The high livestock prices during Tabaski are expected to remain through the Christmas holiday. In the extreme north, sheep and goat prices increased by 22 and 42 percent respectively during Tabaski in early November relative to October. The livestock-cereal-terms of trade are favorable for livestock sellers during the November period and will likely persist through December. Due to the low pastoral resources in neighboring Niger and Chad Republics, the usual trans-border movement of pastoral households and sales of livestock will start normally in March/April with flows expected to be above normal, leading to high concentration of livestock and an early exhaustion of pastoral resources in the pastoral rangelands in Sokoto-Rima River basin, Hadejia-Jama’are River basin, and Lake Chad Basin areas. Domestic livestock prices may decline seasonably due to increased market supply in March/April. Most pastoral households will move southwards in search of pastoral resources earlier than normal, while some are expected to stay at homestead through April, as in a normal year, increasing milk access and improving nutrition.

    Southern Nigeria

    In the south, food security conditions remain favorable due to average to above-average tuber and cereal crop production, seasonably high household stocks, relatively low food prices, and good prospects for dry season farming and fishing activities. The seasonably stable food prices at high levels, in November during Tabaski will persist through December during the Christmas holiday. Prices for staple foods such as yam, gari and maize have been stable on Bodija market in Oyo state through mid-November. Food prices will generally decrease in January by about 15 to 20 percent as harvest reaches most markets and household demand declines. Domestic trade of food crops between the north and the south is expected to be slightly below normal, due to high volume of trade with the Sahelian countries between December and March. However, livestock trade may be above normal due to increased supply from the Sahelian region, impacting domestic livestock prices during March/April period. This is due to the reduced informal fuel demand from Chad and Niger as oil production begins in their respective countries. As a result, food supply will be near normal in most local and urban areas of the south. Given the favorable production and good market linkages, most poor households in the south will face None or Minimal acute food insecurity (IPC Phase 1) through March.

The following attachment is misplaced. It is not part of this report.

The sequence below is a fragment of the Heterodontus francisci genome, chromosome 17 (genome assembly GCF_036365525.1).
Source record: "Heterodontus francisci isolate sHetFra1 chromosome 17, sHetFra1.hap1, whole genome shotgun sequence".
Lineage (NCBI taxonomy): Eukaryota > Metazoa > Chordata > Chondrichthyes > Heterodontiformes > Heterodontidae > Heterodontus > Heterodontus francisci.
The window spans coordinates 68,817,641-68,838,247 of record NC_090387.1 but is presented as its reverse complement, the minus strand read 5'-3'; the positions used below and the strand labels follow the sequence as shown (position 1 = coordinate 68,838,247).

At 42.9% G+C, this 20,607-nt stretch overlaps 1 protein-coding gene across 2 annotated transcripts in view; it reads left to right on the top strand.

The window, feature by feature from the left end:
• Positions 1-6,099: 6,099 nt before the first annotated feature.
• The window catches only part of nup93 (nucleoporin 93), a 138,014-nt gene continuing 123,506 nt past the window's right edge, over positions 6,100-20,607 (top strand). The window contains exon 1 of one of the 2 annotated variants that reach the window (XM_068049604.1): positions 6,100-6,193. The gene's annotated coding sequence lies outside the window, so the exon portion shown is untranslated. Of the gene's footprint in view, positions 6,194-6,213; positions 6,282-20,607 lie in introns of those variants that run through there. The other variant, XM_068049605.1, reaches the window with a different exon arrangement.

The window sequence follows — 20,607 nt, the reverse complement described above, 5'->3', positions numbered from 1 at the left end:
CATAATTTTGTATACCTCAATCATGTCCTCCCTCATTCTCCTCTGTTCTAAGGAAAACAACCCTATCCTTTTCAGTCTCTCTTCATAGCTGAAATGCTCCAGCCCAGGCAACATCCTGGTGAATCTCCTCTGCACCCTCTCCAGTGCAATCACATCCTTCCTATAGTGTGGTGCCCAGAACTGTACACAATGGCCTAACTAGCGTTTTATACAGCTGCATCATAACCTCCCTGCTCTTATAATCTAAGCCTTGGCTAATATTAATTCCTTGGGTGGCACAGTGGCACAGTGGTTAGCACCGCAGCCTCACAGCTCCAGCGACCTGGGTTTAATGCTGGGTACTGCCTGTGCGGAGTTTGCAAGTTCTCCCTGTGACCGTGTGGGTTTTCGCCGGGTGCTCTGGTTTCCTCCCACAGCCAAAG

The areas of food security concerns are the flood-affected parts of Oyo, Ogun, Lagos, Delta, Cross-River, Anambra, Ebonyi and Imo states. As poor households continue to recover from the impact of the July to September peak flooding, civil insecurity (kidnapping, oil bunkering and robbery attacks) continues in the south, particularly in the Niger Delta region, maintaining a high cost of trade. The persisting insecurity could affect the normal dry season cultivation and fishing activities in the area during December to March period, limiting poor households’ resilience to recover food losses due to flood. In the south, most poor households have the capacity to cope due to high remittances, available food substitutes, high unskilled labor opportunities, and good market linkages, keeping them food secure through March.

    Figures Seasonal Calendar and Critical Events

    Figure 1

    Seasonal Calendar and Critical Events

    Source: FEWS NET

    Figure 1. Current estimated food security conditions, November 2011

    Figure 2

    Figure 1. Current estimated food security conditions, November 2011

    Source: FEWS NET

    This Food Security Outlook Update provides an analysis of current acute food insecurity conditions and any changes to FEWS NET's latest projection of acute food insecurity outcomes in the specified geography over the next six months. Learn more here.